LUMPURThe winners usually get to write the history books, at least
until the next generation has an opportunity for revisionism. In Southeast Asia
the losers in the independence-era struggles for power have been mostly
forgotten. They have died, or long retired from the political fray. Extended
periods in prison removed losers from the public eye and censorship kept their
views out of circulation.
Winners have become "founding fathers"
and the details of how they got there often forgotten. In the eyes of
dissidents, the grip that that has been kept on what can be published locally,
and the self-censorship of foreign media in countries from which they draw
revenues, has added to the one-dimensional view of the region's post-1945
So it comes as something of a jolt to be
reminded of the name Said Zahari. Forty years ago, this Singaporean Malay was
among the most prominent names in Singapore and Malaysia.
A nationalist and a journalist who became
editor of Utusan Melayu, the most influential Malay paper in both countries, he
might have been expected to be one of the beneficiaries of the overthrow of
colonial rule. Instead in 1963, the day after being appointed president of the
Singapore People's Party, he was arrested under the Internal Security Act and
spent the next 17 years in jail without ever being charged.
Though released in 1979, only now has Mr.
Zahari, a Singaporean citizen resident in Malaysia, been in a position to give
to a local audience an account of his life as journalist, politician and
political prisoner. "Dark Clouds at Dawn: A Political Memoir" has been released
here in Malay, English and Chinese editions That it has been published in
Malaysia and is obtainable in Singapore is testament, Mr. Zahari believes, to a
more liberal spirit gathering momentum in the region. It may also be the
beginning of a re-examination of post-1945 history and its heroes.
Mr. Zahari is counted a hero by many on
at least two counts. In 1961 he lead a strike by Utusan Melayu journalists in
Malaya against the paper's takeover by the United Malays National Organization,
then as now the governing party in Malaysia.
For Mr. Zahari's strike efforts, he was
expelled to Singapore. But that did him little good. He was one of many arrested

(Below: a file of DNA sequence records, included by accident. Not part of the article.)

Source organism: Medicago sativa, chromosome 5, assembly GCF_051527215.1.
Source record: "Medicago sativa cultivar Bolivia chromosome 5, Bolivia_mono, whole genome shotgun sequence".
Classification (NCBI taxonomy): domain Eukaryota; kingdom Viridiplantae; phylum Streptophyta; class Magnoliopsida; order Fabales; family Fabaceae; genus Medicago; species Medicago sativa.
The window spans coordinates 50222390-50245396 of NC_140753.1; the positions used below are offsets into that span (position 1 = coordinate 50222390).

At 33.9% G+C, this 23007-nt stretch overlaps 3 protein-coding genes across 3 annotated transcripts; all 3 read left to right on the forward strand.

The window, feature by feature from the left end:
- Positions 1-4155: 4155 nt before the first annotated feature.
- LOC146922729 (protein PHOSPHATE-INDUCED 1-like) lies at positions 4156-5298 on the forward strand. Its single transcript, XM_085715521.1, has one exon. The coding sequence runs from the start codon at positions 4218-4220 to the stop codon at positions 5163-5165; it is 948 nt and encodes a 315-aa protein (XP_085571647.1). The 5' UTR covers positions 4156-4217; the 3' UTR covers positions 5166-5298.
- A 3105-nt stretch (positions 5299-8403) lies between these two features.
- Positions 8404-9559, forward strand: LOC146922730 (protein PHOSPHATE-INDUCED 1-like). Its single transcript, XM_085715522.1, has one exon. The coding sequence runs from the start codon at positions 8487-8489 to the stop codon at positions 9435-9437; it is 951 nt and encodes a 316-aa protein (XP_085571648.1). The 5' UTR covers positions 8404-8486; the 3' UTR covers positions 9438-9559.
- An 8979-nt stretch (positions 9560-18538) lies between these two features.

in 1963 when Lee Kuan Yew's People's Action Party government, in cahoots with
the British who were about cede sovereignty, detained the leaders of the main
opposition party and other leftists and nationalists opposed to the creation of
Malaysia. The opposition never recovered from this onslaught.
Unlike others, Mr. Zahari never chose the
relatively easy way out of jail by confessing to being a communist. He stuck it
out in jail. Mr. Zahari now quotes British official archives that make no
suggestion that he was a communist or advocated violence.
Mr. Zahari was a fervent anti-colonialist
in tune with the nationalism and state socialism of President Sukarno of
Indonesia or President Gamal Abdel Nasser of Egypt. He was at odds with
conservative pro-Western leaders such as Lee Kuan Yew and Tunku Abdul Rahman. To
Mr. Zahari, the retiring colonial power was keen to see such leaders as
successors who would make the region safe for Anglo-American interests.
Mr. Zahari makes the case that the threat
of communism in Singapore and Malaysia, though real, was exaggerated. The
British played up the Chinese origins of Malayan communism, as well as its
godless nature, to tame Malay nationalism. Singapore used the communist tag for
years to justify jailing all kinds of critics, including Catholic activists.
Despite his treatment, Mr. Zahari, now
73, is neither bitter nor pessimistic. He does not think that the states created
by the end of colonialism will break up. He believes that the multiethnic
politics espoused by many in preindependence Malaya and Singapore is regaining
ground. He also expects that past events will be re-examined by professional
Let's hope that future accounts rely not
just on the memoirs of the committed players, whether Mr. Zahari's slim volume
or the much-quoted tomes of the man who jailed him, Lee Kuan Yew.